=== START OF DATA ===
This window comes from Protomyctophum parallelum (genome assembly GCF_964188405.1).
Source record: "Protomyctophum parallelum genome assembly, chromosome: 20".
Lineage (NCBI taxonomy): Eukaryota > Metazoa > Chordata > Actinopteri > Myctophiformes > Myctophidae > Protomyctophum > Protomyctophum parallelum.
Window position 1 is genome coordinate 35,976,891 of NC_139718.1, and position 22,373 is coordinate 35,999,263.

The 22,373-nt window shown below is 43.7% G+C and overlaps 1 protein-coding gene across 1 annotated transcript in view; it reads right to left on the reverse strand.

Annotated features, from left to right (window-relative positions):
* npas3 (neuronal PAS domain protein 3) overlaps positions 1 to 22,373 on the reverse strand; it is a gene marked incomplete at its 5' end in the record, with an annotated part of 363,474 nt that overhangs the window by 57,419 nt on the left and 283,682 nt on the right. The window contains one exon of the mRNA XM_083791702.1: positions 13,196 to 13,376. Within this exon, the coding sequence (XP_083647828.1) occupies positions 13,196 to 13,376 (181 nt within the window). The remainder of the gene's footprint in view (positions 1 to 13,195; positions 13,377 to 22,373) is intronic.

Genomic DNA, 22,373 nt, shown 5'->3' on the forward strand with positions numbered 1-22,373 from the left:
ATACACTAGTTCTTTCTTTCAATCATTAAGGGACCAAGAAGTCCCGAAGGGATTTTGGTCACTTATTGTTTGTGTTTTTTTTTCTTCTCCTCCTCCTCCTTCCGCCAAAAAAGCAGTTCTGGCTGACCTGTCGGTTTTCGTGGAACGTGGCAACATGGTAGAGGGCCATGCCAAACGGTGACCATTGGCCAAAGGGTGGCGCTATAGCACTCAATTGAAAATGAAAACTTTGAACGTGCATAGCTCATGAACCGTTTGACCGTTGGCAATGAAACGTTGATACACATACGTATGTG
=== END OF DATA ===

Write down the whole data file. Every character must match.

This window comes from Protomyctophum parallelum (genome assembly GCF_964188405.1).
Source record: "Protomyctophum parallelum genome assembly, chromosome: 20".
Lineage (NCBI taxonomy): Eukaryota > Metazoa > Chordata > Actinopteri > Myctophiformes > Myctophidae > Protomyctophum > Protomyctophum parallelum.
Window position 1 is genome coordinate 35,976,891 of NC_139718.1, and position 22,373 is coordinate 35,999,263.

The 22,373-nt window shown below is 43.7% G+C and overlaps 1 protein-coding gene across 1 annotated transcript in view; it reads right to left on the reverse strand.

Annotated features, from left to right (window-relative positions):
* npas3 (neuronal PAS domain protein 3) overlaps positions 1 to 22,373 on the reverse strand; it is a gene marked incomplete at its 5' end in the record, with an annotated part of 363,474 nt that overhangs the window by 57,419 nt on the left and 283,682 nt on the right. The window contains one exon of the mRNA XM_083791702.1: positions 13,196 to 13,376. Within this exon, the coding sequence (XP_083647828.1) occupies positions 13,196 to 13,376 (181 nt within the window). The remainder of the gene's footprint in view (positions 1 to 13,195; positions 13,377 to 22,373) is intronic.

Genomic DNA, 22,373 nt, shown 5'->3' on the forward strand with positions numbered 1-22,373 from the left:
ATACACTAGTTCTTTCTTTCAATCATTAAGGGACCAAGAAGTCCCGAAGGGATTTTGGTCACTTATTGTTTGTGTTTTTTTTTCTTCTCCTCCTCCTCCTTCCGCCAAAAAAGCAGTTCTGGCTGACCTGTCGGTTTTCGTGGAACGTGGCAACATGGTAGAGGGCCATGCCAAACGGTGACCATTGGCCAAAGGGTGGCGCTATAGCACTCAATTGAAAATGAAAACTTTGAACGTGCATAGCTCATGAACCGTTTGACCGTTGGCAATGAAACGTTGATACACATACGTATGTG